Another way to look at this is to plot the annual compound economic growth rates over the next two- and three-years for each recession, as shown in the chart below. The two-year annual compound growth rate drops from an average 4.4% for the first five recoveries in this series to an average 1.7% in the last five recoveries. And the three-year average annual compounded growth rates are 4.3% and 2.3%, respectively.

Chart 3


Through the Looking Glass: The 2020 Recession    
The 2020 pandemic/lockdown-induced recession began in March with a severe negative impact on economic growth. The BEA reported that first quarter 2020 real GDP fell by 5%, and the recently reported second quarter decline was 32.9%. If a recovery began in June or July, then this recession will be one of the shortest on record at roughly six months, but also the most severe with a peak-to-trough decline of 10.8%, more than twice the 4.4% decline experienced during the 2008-09 Great Recession. 

So, what shape will the approaching recovery take? As shown in the chart below, several high-frequency economic indicators suggest that the economy began to rebound in May and early June but seems to have paused since then as reported COVID-19 cases began to escalate in several large states. 

Chart 4


This pause will significantly impact future economic growth and likely result in a reverse-radical shaped recovery. As shown below, a radical symbol is the square root sign, and a reverse-radical is the mirror image of the square root sign.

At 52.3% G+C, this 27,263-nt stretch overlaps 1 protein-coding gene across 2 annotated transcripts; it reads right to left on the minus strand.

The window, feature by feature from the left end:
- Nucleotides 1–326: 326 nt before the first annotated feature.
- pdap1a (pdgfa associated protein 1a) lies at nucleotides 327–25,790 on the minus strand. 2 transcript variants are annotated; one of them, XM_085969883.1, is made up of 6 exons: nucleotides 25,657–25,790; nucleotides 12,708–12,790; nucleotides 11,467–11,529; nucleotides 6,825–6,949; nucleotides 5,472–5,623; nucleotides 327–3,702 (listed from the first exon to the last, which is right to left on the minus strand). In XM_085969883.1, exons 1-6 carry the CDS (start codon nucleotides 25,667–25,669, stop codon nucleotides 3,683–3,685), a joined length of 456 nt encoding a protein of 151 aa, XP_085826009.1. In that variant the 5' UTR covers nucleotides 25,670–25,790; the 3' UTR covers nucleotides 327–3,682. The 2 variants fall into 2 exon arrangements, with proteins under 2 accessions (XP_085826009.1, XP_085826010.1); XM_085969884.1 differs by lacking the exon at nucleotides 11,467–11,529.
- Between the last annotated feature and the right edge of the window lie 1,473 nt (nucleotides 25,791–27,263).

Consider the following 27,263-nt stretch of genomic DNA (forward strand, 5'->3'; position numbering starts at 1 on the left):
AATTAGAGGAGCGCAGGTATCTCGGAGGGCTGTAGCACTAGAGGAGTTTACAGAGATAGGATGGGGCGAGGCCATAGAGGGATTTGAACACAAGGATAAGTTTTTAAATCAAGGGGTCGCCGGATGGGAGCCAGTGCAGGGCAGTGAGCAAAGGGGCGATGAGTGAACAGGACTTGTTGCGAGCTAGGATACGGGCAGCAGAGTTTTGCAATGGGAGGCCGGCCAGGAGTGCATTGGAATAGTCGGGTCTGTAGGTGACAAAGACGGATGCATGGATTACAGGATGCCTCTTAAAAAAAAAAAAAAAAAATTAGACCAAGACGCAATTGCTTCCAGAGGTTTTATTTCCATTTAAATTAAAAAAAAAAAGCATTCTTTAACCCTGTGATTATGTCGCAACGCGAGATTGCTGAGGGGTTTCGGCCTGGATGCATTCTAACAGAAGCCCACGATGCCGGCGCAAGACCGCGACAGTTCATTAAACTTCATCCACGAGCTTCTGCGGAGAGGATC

The chart below shows how this recession and recovery may proceed given the apparent pause in economic activity that seems to be happening now. That is, the sharp decline in growth experienced in the first half of 2020 will be followed by a rebound, but one that will likely settle, or pause, until U.S. consumers are more comfortable interacting in large groups and business reopenings can occur with greater frequency. For economic growth to pick up significantly, consumer confidence will need to meaningfully rebound, which will probably only happen once fears of the COVID-19 virus have abated.

Chart 7


In conclusion, U.S. economic growth contracted nearly 11% in the first half of this year, making the pandemic/lockdown recession the deepest since the Great Depression of the 1930s. I believe that uncertainty remains the greatest obstacle to growth: uncertainty about the virus, uncertainty about consumer behavior, uncertainty about business reopenings and new protocols, uncertainty about public policy responses, and uncertainty about unintended consequences from, or misguided incentives in, enacted policies and business/trade dealings. 

While it appears that economic growth started to rebound in late May and early June, high-frequency data regarding consumer behavior and confidence suggests that there has been a pause in current economic activity that will likely create an entirely new recession/recovery shape classification: the reverse-radical. Wouldn’t it be nice to go back to a simple checkmark, or a V? How about a forward slash!